Note that the use of T2 for weight loss is different from the use of T2 in patients who have low thyroid function. 

Using T2 if your thyroid is already low is perfectly fine, the question is whether or not T2 can be used in people with normal thyroid function who are interested in losing weight. 

And the answer to that question is that it looks like it’s going to be a promising tool. 

If you want to find out if your thyroid is not functioning optimally, make sure you check your free T3 and free T4 levels

These tests are not typically ordered by doctors so you may have to specifically request them. 

#4. DHEA. 

DHEA stands for dehydroepiandrosterone and it is a hormone secreted by your adrenal glands. 

Of all of the hormones that we’ve mentioned so far, this one is the easiest to get and the least likely to cause major issues if you take it. 

That’s because DHEA is both a precursor hormone and a hormone with direct androgenic action (6). 

You can think of it kind of like a very weak version of testosterone. 

Your body uses DHEA as a building block to create more powerful hormones like testosterone and estrogen. 

And that’s exactly why people often take it. 

They use it to try and indirectly increase or impact these more powerful hormones. 

This is both good and bad. 

Bad because you can’t really force your body to make more of the hormone that you need so when you take it, you are really just crossing your fingers and hoping that it does what you want. 

And good because even though you can’t force it to create these other hormones, it’s fairly weak and low risk.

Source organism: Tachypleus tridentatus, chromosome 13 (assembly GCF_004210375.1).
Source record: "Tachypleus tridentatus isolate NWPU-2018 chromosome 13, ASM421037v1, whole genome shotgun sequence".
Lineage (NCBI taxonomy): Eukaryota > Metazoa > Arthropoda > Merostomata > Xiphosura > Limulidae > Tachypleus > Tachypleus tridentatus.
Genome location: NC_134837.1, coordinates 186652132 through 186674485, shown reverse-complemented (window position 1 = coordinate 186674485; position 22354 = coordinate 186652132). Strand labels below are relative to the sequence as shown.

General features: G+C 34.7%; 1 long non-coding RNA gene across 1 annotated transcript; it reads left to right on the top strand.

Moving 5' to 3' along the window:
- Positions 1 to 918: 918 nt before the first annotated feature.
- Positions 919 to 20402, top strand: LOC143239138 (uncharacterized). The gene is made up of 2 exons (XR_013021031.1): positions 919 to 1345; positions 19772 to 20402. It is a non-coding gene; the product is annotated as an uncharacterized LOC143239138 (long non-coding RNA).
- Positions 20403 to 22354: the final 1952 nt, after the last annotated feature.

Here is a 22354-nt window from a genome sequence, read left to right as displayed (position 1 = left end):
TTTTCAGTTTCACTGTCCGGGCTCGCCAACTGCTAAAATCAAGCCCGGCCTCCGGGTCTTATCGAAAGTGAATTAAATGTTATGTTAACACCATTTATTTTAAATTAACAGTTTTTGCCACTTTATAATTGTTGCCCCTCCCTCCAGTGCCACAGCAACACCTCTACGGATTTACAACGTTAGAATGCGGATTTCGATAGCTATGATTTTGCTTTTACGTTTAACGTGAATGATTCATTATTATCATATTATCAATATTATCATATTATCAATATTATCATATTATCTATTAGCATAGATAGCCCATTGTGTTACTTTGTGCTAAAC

In general, you probably won’t see a significant decrease in weight when taking DHEA but there has been at least one double-blind, placebo-controlled trial that showed that taking DHEA for 6 months resulted in a decrease in both visceral abdominal fat and subcutaneous fat (7). 

So there’s definitely some direct action and benefit that can be obtained from using DHEA most likely because of its impact on blood sugar and insulin levels. 

Like T2 thyroid hormone, DHEA can be obtained in supplement form without the need for a prescription. 

Final Thoughts

In my opinion, it’s far better to use bio-identical hormones to help augment your weight loss efforts as opposed to prescription weight loss medications. 

These hormones are part of your biology and your body is accustomed to using them. 

It’s just that many of us don’t have enough of them due to aging or other complications. 

Whether you decide to use these hormones or not, remember this: 

While hormones can help you lose weight and feel better, they should ALWAYS be combined with diet, exercise, and intermittent fasting. 

But if you like the idea of augmenting these therapies, then you will probably find this article interesting

It discusses some of the best non-hormone weight loss supplements available and you can read more about them next. 

Now I want to hear from you: 

Were you aware of the powerful connection between your weight and your hormones?

Have you taken hormones before? Did they help you lose weight?

Have you had your hormone levels tested?

Leave your questions or comments below! 

Scientific References

#1. pubmed.ncbi.nlm.nih.gov/2917954/

#2. ncbi.nlm.nih.gov/books/NBK560813/

#3. pubmed.ncbi.nlm.nih.gov/11399122/

#4. ncbi.nlm.nih.gov/pmc/articles/PMC3964851/

#5. ncbi.nlm.nih.gov/pmc/articles/PMC4044302/

#6. ncbi.nlm.nih.gov/pmc/articles/PMC2423429/

#7. pubmed.ncbi.nlm.nih.gov/15536111/

bio-identical hormones that can help you shed weight fast

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About Dr. Westin Childs

Hey! I'm Westin Childs D.O. (former Osteopathic Physician). I don't practice medicine anymore and instead specialize in helping people like YOU who have thyroid problems, hormone imbalances, and weight loss resistance. I love to write and share what I've learned over the years. I also happen to formulate the best supplements on the market (well, at least in my opinion!) and I'm proud to say that over 80,000+ people have used them over the last 7 years. You can read more about my own personal health journey and why I am so passionate about what I do.